The world’s first 1GB block mined

The world's first 1.0001GB block has been mined on the Bitcoin Unlimited test network
17 October 2017   2525

Bitcoin Unlimited chief scientist, Peter Rizun, reveales that the first 1.0001GB block was mined on a Gigablock testnet. It goes without saying, that the event marks a significant milestone for the big block project backed by the University of British Colombia, Nchain, and the Bitcoin Unlimited development team.

Thus, the current initiative puts scalability to the test by experimenting with much larger blocks to improve blockchain transaction congestion. For instance, both BU and Nchain have been testing larger blocks already in two separate projects: Nchain has been testing 32MB blocks, while BU’s “nolnet” network built by Andrew Stone has experimented with 64MB blocks.      

The development teams believes that increasing the block size limit from 1MB to much larger blocks will significantly reduce high fees and transaction bottleneck. The Gigablock testnet project has very ambitious goals as it aims to create a network that can handle Visa-level transaction throughput (3,000 TPS).

Noteworthy, after testing the Gigablock trial’s findings will be published within the Bitcoin community, the technology may be applied to the Bitcoin Cash network in the future.

Potentional Vulnerabilities Found in ETH 2.0

Least Authority have found potentional security issues in the network P2P interaction and block proposal system
26 March 2020   142

Technology security firm Least Authority, at the request of the Ethereum Foundation, conducted an audit of the Ethereum 2.0 specifications and identified several potential vulnerabilities at once.

Least Authority said that developers need to solve problems with vulnerabilities in the network layer of peer-to-peer (P2P) interaction, as well as in the block proposal system. At the same time, the auditor noted that the specifications are "very well thought out and competent."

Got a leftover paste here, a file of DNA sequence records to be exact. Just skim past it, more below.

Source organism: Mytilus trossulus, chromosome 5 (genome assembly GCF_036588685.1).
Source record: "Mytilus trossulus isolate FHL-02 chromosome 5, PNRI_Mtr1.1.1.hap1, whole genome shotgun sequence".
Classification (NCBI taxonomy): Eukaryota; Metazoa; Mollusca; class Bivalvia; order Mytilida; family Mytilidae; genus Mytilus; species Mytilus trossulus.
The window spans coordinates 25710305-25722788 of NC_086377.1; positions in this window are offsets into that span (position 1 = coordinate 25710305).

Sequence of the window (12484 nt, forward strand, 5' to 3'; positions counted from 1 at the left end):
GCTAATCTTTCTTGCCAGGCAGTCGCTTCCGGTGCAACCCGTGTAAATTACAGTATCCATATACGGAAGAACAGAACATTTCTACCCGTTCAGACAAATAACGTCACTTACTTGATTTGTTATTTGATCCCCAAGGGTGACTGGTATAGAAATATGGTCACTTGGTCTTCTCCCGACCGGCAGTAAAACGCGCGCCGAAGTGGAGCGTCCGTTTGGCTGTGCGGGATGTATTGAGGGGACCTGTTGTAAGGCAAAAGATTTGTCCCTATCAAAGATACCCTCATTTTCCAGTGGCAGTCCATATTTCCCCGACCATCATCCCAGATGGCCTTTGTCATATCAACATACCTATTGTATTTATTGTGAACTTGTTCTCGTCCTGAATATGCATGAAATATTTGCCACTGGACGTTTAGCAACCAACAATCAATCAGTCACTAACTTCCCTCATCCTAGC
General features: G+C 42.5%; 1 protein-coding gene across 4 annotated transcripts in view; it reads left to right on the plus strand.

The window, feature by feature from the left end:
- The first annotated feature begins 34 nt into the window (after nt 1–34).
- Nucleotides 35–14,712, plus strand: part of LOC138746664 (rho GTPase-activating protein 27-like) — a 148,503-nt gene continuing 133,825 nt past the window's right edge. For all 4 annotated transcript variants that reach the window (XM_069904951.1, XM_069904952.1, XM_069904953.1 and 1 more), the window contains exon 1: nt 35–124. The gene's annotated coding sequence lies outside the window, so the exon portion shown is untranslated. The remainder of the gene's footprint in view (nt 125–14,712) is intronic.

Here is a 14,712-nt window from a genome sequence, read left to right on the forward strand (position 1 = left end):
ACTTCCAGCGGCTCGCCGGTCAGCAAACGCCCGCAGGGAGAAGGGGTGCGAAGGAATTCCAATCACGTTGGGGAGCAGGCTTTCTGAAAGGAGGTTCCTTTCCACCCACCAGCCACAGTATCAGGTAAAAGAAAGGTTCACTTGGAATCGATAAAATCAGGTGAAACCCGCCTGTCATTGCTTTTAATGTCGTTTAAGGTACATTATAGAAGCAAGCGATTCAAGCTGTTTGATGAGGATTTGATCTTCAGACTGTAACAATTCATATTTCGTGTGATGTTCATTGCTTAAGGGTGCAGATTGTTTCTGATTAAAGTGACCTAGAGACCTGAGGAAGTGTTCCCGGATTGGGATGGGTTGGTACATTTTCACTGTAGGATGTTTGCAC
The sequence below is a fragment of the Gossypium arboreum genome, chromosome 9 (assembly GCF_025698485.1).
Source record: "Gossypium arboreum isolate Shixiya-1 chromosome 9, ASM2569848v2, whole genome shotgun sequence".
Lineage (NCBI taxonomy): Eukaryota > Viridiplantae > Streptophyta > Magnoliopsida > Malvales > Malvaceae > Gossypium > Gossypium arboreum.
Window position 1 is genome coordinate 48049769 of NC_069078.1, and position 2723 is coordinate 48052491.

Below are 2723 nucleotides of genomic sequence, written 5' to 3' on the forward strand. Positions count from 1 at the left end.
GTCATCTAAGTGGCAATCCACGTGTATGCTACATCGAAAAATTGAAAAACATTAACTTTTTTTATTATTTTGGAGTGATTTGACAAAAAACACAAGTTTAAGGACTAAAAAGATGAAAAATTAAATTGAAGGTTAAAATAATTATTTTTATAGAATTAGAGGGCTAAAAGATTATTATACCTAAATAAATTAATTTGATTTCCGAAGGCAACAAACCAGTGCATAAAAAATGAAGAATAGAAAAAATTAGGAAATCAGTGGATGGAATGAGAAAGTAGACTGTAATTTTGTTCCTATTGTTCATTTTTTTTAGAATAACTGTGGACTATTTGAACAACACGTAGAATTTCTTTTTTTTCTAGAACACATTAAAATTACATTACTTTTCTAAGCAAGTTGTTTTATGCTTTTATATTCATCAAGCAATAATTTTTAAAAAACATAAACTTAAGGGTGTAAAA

However, at the moment there is no large ecosystem based on PoS and using sharding in the world, so it is impossible to accurately assess the prospects for system stability.
Also, information security experts emphasized that the specifications did not pay enough attention to the description of the P2P network level and the system of records about Ethereum nodes. Vulnerability risks are also observed in the block proposal system and the messaging system between nodes.

Experts said that in the blockchains running on PoS, the choice of a new block is simple and no one can predict who will get the new block. In PoS systems, it is the block proposal system that decides whose block will fall into the blockchain, and this leads to the risk of data leakage. To solve the problem, auditors suggested using the mechanism of "Single Secret Leader Election" (SSLE).

As for the peer-to-peer exchange system, there is a danger of spam. There is no centralized node in the system that would evaluate the actions of other nodes, so a “malicious" node can spam the entire network with various messages without any special punishment. The solution to this problem may be to use special protocols for exchanging messages between nodes.